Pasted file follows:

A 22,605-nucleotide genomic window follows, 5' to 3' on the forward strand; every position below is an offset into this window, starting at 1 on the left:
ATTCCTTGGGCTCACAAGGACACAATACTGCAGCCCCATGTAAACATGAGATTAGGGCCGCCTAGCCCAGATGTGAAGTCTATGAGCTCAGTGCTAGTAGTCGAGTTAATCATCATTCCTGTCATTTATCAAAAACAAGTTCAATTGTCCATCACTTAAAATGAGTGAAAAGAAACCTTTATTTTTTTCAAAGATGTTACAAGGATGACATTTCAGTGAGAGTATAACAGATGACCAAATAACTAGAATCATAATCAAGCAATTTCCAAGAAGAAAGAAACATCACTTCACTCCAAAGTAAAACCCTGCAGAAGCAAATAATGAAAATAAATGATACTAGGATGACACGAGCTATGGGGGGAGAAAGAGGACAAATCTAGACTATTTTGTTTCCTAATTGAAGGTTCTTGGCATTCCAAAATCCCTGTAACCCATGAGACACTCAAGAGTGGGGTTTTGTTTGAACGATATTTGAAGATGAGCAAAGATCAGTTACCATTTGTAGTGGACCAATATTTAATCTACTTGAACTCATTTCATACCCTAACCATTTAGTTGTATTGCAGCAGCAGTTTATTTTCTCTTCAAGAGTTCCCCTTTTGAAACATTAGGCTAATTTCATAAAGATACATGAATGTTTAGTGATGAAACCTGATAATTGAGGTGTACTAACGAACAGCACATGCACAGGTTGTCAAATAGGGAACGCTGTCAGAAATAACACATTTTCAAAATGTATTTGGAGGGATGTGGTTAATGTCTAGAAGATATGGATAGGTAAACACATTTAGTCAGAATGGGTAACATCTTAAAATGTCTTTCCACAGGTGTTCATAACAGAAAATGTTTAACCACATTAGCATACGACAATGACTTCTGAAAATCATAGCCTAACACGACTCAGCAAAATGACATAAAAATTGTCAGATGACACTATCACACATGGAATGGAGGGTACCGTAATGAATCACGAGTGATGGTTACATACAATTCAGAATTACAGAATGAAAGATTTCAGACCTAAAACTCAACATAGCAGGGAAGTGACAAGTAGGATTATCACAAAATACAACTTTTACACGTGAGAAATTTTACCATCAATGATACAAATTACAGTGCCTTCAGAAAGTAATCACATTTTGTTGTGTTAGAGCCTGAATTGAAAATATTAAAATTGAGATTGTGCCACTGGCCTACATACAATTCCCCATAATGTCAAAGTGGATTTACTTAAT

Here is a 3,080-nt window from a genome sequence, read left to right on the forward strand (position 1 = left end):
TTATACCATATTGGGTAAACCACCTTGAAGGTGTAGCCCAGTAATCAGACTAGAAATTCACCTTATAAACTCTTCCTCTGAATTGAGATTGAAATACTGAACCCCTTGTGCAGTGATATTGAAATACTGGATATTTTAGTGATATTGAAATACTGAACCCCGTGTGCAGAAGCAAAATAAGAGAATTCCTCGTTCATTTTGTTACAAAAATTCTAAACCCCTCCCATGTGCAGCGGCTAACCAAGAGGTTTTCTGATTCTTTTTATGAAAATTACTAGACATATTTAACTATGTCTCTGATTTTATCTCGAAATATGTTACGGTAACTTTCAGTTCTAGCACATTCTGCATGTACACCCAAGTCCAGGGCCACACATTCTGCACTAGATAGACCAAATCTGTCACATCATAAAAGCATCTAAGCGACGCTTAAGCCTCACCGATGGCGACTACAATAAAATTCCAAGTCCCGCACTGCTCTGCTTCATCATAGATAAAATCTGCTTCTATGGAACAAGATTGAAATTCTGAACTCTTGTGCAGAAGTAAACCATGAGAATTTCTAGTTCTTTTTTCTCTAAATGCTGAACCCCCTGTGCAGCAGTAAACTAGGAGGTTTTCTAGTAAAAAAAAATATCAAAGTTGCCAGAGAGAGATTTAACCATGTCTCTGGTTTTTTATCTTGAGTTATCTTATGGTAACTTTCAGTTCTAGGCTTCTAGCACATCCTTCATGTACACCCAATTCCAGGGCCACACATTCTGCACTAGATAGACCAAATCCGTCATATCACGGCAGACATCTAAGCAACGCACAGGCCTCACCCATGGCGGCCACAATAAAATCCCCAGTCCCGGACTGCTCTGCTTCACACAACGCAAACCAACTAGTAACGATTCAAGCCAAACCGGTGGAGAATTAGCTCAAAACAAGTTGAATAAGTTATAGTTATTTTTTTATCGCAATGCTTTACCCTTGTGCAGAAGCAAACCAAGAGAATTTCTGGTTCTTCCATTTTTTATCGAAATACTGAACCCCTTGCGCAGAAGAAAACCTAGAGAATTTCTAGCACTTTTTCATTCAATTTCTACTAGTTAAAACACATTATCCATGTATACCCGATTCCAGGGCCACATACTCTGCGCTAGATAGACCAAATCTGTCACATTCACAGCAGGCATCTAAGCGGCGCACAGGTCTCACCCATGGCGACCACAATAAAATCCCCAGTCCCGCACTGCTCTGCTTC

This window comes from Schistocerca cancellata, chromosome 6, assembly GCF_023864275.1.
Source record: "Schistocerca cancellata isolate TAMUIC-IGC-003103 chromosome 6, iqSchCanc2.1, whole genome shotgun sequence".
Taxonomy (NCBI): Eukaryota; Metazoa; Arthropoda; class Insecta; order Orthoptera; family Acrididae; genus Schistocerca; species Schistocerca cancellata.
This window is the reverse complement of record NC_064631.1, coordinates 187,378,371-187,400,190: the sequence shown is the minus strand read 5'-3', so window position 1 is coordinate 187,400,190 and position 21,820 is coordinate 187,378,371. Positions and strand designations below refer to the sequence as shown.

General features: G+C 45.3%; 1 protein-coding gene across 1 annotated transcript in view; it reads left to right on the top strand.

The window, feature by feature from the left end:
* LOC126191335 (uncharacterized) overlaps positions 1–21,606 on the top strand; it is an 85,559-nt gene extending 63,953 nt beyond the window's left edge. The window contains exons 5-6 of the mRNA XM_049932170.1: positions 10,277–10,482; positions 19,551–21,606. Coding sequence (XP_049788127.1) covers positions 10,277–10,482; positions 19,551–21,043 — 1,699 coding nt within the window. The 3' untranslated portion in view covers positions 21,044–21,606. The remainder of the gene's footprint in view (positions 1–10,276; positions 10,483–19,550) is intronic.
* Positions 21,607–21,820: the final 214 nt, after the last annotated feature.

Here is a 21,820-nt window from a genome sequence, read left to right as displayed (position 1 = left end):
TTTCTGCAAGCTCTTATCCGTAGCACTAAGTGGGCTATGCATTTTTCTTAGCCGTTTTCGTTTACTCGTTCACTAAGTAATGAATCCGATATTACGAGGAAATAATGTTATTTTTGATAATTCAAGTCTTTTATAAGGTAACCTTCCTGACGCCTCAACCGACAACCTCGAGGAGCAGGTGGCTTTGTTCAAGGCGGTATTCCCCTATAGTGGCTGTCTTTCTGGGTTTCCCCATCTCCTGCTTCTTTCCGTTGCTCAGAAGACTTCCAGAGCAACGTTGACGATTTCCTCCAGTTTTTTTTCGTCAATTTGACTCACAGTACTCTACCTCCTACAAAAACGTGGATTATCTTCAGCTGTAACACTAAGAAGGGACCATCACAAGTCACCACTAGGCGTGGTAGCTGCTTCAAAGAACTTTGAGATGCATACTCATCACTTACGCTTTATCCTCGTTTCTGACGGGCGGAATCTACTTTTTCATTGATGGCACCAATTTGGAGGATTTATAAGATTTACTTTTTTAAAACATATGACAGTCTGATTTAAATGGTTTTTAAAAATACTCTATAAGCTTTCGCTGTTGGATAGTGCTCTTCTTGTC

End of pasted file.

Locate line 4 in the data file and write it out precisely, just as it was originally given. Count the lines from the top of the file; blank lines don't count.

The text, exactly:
TTATACCATATTGGGTAAACCACCTTGAAGGTGTAGCCCAGTAATCAGACTAGAAATTCACCTTATAAACTCTTCCTCTGAATTGAGATTGAAATACTGAACCCCTTGTGCAGTGATATTGAAATACTGGATATTTTAGTGATATTGAAATACTGAACCCCGTGTGCAGAAGCAAAATAAGAGAATTCCTCGTTCATTTTGTTACAAAAATTCTAAACCCCTCCCATGTGCAGCGGCTAACCAAGAGGTTTTCTGATTCTTTTTATGAAAATTACTAGACATATTTAACTATGTCTCTGATTTTATCTCGAAATATGTTACGGTAACTTTCAGTTCTAGCACATTCTGCATGTACACCCAAGTCCAGGGCCACACATTCTGCACTAGATAGACCAAATCTGTCACATCATAAAAGCATCTAAGCGACGCTTAAGCCTCACCGATGGCGACTACAATAAAATTCCAAGTCCCGCACTGCTCTGCTTCATCATAGATAAAATCTGCTTCTATGGAACAAGATTGAAATTCTGAACTCTTGTGCAGAAGTAAACCATGAGAATTTCTAGTTCTTTTTTCTCTAAATGCTGAACCCCCTGTGCAGCAGTAAACTAGGAGGTTTTCTAGTAAAAAAAAATATCAAAGTTGCCAGAGAGAGATTTAACCATGTCTCTGGTTTTTTATCTTGAGTTATCTTATGGTAACTTTCAGTTCTAGGCTTCTAGCACATCCTTCATGTACACCCAATTCCAGGGCCACACATTCTGCACTAGATAGACCAAATCCGTCATATCACGGCAGACATCTAAGCAACGCACAGGCCTCACCCATGGCGGCCACAATAAAATCCCCAGTCCCGGACTGCTCTGCTTCACACAACGCAAACCAACTAGTAACGATTCAAGCCAAACCGGTGGAGAATTAGCTCAAAACAAGTTGAATAAGTTATAGTTATTTTTTTATCGCAATGCTTTACCCTTGTGCAGAAGCAAACCAAGAGAATTTCTGGTTCTTCCATTTTTTATCGAAATACTGAACCCCTTGCGCAGAAGAAAACCTAGAGAATTTCTAGCACTTTTTCATTCAATTTCTACTAGTTAAAACACATTATCCATGTATACCCGATTCCAGGGCCACATACTCTGCGCTAGATAGACCAAATCTGTCACATTCACAGCAGGCATCTAAGCGGCGCACAGGTCTCACCCATGGCGACCACAATAAAATCCCCAGTCCCGCACTGCTCTGCTTC